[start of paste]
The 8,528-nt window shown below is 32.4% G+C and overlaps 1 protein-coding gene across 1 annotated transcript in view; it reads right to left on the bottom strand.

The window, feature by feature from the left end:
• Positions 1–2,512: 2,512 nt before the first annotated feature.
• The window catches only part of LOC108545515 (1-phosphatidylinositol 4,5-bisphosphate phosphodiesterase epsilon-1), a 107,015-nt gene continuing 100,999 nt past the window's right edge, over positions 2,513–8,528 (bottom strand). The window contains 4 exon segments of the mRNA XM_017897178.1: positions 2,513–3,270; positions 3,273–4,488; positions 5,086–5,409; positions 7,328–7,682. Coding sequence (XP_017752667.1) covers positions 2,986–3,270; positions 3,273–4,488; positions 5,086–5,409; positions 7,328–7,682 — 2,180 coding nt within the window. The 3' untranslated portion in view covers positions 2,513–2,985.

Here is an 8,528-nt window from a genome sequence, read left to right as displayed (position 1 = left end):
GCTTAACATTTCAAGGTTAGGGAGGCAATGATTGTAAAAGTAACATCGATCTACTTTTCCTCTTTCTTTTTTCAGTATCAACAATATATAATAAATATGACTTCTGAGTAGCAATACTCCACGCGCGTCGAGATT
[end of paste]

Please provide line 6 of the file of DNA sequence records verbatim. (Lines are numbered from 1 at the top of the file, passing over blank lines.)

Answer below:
GCTTAACATTTCAAGGTTAGGGAGGCAATGATTGTAAAAGTAACATCGATCTACTTTTCCTCTTTCTTTTTTCAGTATCAACAATATATAATAAATATGACTTCTGAGTAGCAATACTCCACGCGCGTCGAGATT